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Tests dispute Ford hybrids’ mpg boast

– Ford’s two newest hybrid models fell 17 percent to 21 percent short of the company’s promise of 47 mpg in tests by Consumer Reports, the biggest shortfall the magazine has found.

The Ford Fusion hybrid achieved 39 miles a gallon, while the C-Max hybrid averaged 37 mpg in tests of city and highway driving, the Yonkers, N.Y.-based magazine said Friday.

Ford advertises that each model will achieve 47 mpg in combined city and highway driving.

“This is the largest discrepancy that we’ve seen,” said Jake Fisher, Consumer Reports auto test chief. “Hopefully the EPA and Ford can look into this. It’s important to get to the bottom of this and make sure that the claimed fuel economy is going to be what consumers find in the real world.”

Ford is counting on the redesigned Fusion to challenge Toyota’s Camry, the top-selling car in the U.S. for the last 10 years. Dearborn, Mich.-based Ford has loaded new technology into the 2013 Fusion, which went on sale in October, and stresses that its hybrid version’s 47 mpg is more than the Camry hybrid’s 40 mpg.

The 2013 Fusion was named Green Car of the Year by Green Car Journal last month.

The C-Max and Fusion hybrids are among six new hybrids and electric cars Ford is fielding this year and next in an effort to advance in a market dominated by Toyota. Chief Executive Officer Alan Mulally has made fuel economy a cornerstone of his turnaround plan.

“Early C-Max hybrid and Fusion hybrid customers praise the vehicles and report a range of fuel economy figures, including some reports above 47 mpg,” said Wes Sherwood, a Ford spokesman. “Driving styles, driving conditions and other factors can cause mileage to vary.”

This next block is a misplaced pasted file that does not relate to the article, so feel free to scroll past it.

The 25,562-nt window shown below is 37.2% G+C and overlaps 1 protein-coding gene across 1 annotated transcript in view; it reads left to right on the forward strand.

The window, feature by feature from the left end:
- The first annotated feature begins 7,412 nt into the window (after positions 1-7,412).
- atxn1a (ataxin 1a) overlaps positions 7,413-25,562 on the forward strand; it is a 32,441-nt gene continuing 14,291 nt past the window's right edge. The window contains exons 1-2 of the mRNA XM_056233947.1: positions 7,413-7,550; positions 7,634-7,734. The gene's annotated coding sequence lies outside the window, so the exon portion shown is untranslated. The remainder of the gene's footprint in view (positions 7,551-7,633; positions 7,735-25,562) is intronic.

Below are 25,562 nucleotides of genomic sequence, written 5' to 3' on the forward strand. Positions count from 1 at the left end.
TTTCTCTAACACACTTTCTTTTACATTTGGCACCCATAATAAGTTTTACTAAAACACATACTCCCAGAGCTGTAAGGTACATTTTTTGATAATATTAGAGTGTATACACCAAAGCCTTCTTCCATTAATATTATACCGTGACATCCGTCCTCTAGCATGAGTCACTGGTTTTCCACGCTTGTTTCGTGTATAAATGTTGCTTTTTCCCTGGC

Consumer Reports, which doesn’t accept advertising, said it bought Fusion and C-Max hybrids from a local dealership and drove them “2,000 break-in miles,” before testing. The magazine installed a “precision fuel meter” in each car’s fuel line.

To test city driving, the magazine drove the cars through a standard course on its Connecticut test track at specific speeds with multiple stops and predetermined idle time. For highway testing, the cars were driven each way at 65 mph on the same stretch of highway.

Sherwood said gauges and other “eco-coaching” technology on the Ford hybrid models can teach drivers to optimize fuel economy.

“We expect a wider range of performance will lead to opportunities to get a wider range of fuel economy figures,” Sherwood said. “We will continue to work with our customers, Consumer Reports and any others who have questions about how our hybrids are different.”

Despite the shortfall, the Fusion was the most fuel-efficient midsized sedan hybrid Consumer Reports tested, topping the Camry hybrid by 1 mpg. The Camry hybrid, which averaged 38 mpg in the magazine’s tests, fell just 2 mpg short of Toyota’s claim of 40 mpg, Fisher said.

“Eighty percent of the vehicles we tested are within 2 mpg of EPA estimates,” Fisher said.

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